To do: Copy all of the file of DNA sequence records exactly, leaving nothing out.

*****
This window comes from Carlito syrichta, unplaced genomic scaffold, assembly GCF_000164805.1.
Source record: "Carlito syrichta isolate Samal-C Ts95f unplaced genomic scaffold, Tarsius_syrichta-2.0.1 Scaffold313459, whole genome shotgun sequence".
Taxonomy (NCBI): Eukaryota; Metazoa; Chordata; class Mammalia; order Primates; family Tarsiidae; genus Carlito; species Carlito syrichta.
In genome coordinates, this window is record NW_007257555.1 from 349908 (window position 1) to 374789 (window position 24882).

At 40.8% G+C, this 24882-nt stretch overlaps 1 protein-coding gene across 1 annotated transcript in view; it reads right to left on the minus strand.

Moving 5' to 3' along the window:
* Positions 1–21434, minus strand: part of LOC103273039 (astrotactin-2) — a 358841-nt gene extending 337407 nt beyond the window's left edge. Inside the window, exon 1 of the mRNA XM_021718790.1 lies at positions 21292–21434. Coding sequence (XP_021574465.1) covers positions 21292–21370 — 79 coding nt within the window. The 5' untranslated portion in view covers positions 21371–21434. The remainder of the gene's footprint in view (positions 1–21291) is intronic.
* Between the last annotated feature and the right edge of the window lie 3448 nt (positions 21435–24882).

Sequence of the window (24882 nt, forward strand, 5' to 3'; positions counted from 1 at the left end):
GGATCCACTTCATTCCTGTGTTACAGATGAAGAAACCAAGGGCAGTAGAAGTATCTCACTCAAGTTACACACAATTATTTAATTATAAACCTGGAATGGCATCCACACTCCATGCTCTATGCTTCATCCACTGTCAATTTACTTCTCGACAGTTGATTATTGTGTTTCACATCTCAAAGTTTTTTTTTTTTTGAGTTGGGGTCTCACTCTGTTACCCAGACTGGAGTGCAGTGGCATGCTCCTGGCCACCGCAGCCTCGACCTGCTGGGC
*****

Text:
This window comes from Carlito syrichta, unplaced genomic scaffold, assembly GCF_000164805.1.
Source record: "Carlito syrichta isolate Samal-C Ts95f unplaced genomic scaffold, Tarsius_syrichta-2.0.1 Scaffold313459, whole genome shotgun sequence".
Taxonomy (NCBI): Eukaryota; Metazoa; Chordata; class Mammalia; order Primates; family Tarsiidae; genus Carlito; species Carlito syrichta.
In genome coordinates, this window is record NW_007257555.1 from 349908 (window position 1) to 374789 (window position 24882).

At 40.8% G+C, this 24882-nt stretch overlaps 1 protein-coding gene across 1 annotated transcript in view; it reads right to left on the minus strand.

Moving 5' to 3' along the window:
* Positions 1–21434, minus strand: part of LOC103273039 (astrotactin-2) — a 358841-nt gene extending 337407 nt beyond the window's left edge. Inside the window, exon 1 of the mRNA XM_021718790.1 lies at positions 21292–21434. Coding sequence (XP_021574465.1) covers positions 21292–21370 — 79 coding nt within the window. The 5' untranslated portion in view covers positions 21371–21434. The remainder of the gene's footprint in view (positions 1–21291) is intronic.
* Between the last annotated feature and the right edge of the window lie 3448 nt (positions 21435–24882).

Sequence of the window (24882 nt, forward strand, 5' to 3'; positions counted from 1 at the left end):
GGATCCACTTCATTCCTGTGTTACAGATGAAGAAACCAAGGGCAGTAGAAGTATCTCACTCAAGTTACACACAATTATTTAATTATAAACCTGGAATGGCATCCACACTCCATGCTCTATGCTTCATCCACTGTCAATTTACTTCTCGACAGTTGATTATTGTGTTTCACATCTCAAAGTTTTTTTTTTTTTGAGTTGGGGTCTCACTCTGTTACCCAGACTGGAGTGCAGTGGCATGCTCCTGGCCACCGCAGCCTCGACCTGCTGGGC